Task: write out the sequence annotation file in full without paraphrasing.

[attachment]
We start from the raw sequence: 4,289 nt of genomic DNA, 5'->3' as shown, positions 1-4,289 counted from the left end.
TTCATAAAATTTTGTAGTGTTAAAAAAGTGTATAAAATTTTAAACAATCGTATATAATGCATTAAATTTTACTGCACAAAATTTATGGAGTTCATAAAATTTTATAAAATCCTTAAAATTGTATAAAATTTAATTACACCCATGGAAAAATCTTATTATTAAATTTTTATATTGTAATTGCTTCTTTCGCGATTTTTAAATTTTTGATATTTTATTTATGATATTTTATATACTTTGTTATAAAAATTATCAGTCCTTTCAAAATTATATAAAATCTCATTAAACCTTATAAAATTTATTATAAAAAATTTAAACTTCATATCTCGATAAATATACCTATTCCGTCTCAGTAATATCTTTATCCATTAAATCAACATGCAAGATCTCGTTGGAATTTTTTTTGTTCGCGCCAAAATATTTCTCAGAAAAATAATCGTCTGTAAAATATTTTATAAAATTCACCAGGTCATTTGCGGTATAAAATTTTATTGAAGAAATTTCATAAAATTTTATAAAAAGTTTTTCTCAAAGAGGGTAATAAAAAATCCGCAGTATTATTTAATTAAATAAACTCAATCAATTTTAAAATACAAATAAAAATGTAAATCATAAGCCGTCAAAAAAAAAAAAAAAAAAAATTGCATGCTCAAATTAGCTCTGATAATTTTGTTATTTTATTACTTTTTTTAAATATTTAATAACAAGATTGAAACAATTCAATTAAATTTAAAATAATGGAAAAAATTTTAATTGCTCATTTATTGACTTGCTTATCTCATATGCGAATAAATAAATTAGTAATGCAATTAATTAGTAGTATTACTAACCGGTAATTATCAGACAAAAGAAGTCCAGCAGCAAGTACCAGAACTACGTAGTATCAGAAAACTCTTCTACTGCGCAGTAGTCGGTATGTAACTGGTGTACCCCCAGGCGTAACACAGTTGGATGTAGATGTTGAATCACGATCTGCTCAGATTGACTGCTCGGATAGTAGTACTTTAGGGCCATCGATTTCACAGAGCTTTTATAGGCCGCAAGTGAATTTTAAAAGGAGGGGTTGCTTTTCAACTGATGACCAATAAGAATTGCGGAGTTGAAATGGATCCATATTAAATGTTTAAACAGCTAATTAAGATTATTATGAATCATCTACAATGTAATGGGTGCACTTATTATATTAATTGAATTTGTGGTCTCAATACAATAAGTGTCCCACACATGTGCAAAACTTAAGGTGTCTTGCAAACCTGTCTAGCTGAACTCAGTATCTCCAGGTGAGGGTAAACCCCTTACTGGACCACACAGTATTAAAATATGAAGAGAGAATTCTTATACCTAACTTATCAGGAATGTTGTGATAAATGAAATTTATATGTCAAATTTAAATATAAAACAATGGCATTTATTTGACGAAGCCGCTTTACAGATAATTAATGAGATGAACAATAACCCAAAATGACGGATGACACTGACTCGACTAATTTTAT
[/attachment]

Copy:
We start from the raw sequence: 4,289 nt of genomic DNA, 5'->3' as shown, positions 1-4,289 counted from the left end.
TTCATAAAATTTTGTAGTGTTAAAAAAGTGTATAAAATTTTAAACAATCGTATATAATGCATTAAATTTTACTGCACAAAATTTATGGAGTTCATAAAATTTTATAAAATCCTTAAAATTGTATAAAATTTAATTACACCCATGGAAAAATCTTATTATTAAATTTTTATATTGTAATTGCTTCTTTCGCGATTTTTAAATTTTTGATATTTTATTTATGATATTTTATATACTTTGTTATAAAAATTATCAGTCCTTTCAAAATTATATAAAATCTCATTAAACCTTATAAAATTTATTATAAAAAATTTAAACTTCATATCTCGATAAATATACCTATTCCGTCTCAGTAATATCTTTATCCATTAAATCAACATGCAAGATCTCGTTGGAATTTTTTTTGTTCGCGCCAAAATATTTCTCAGAAAAATAATCGTCTGTAAAATATTTTATAAAATTCACCAGGTCATTTGCGGTATAAAATTTTATTGAAGAAATTTCATAAAATTTTATAAAAAGTTTTTCTCAAAGAGGGTAATAAAAAATCCGCAGTATTATTTAATTAAATAAACTCAATCAATTTTAAAATACAAATAAAAATGTAAATCATAAGCCGTCAAAAAAAAAAAAAAAAAAAATTGCATGCTCAAATTAGCTCTGATAATTTTGTTATTTTATTACTTTTTTTAAATATTTAATAACAAGATTGAAACAATTCAATTAAATTTAAAATAATGGAAAAAATTTTAATTGCTCATTTATTGACTTGCTTATCTCATATGCGAATAAATAAATTAGTAATGCAATTAATTAGTAGTATTACTAACCGGTAATTATCAGACAAAAGAAGTCCAGCAGCAAGTACCAGAACTACGTAGTATCAGAAAACTCTTCTACTGCGCAGTAGTCGGTATGTAACTGGTGTACCCCCAGGCGTAACACAGTTGGATGTAGATGTTGAATCACGATCTGCTCAGATTGACTGCTCGGATAGTAGTACTTTAGGGCCATCGATTTCACAGAGCTTTTATAGGCCGCAAGTGAATTTTAAAAGGAGGGGTTGCTTTTCAACTGATGACCAATAAGAATTGCGGAGTTGAAATGGATCCATATTAAATGTTTAAACAGCTAATTAAGATTATTATGAATCATCTACAATGTAATGGGTGCACTTATTATATTAATTGAATTTGTGGTCTCAATACAATAAGTGTCCCACACATGTGCAAAACTTAAGGTGTCTTGCAAACCTGTCTAGCTGAACTCAGTATCTCCAGGTGAGGGTAAACCCCTTACTGGACCACACAGTATTAAAATATGAAGAGAGAATTCTTATACCTAACTTATCAGGAATGTTGTGATAAATGAAATTTATATGTCAAATTTAAATATAAAACAATGGCATTTATTTGACGAAGCCGCTTTACAGATAATTAATGAGATGAACAATAACCCAAAATGACGGATGACACTGACTCGACTAATTTTAT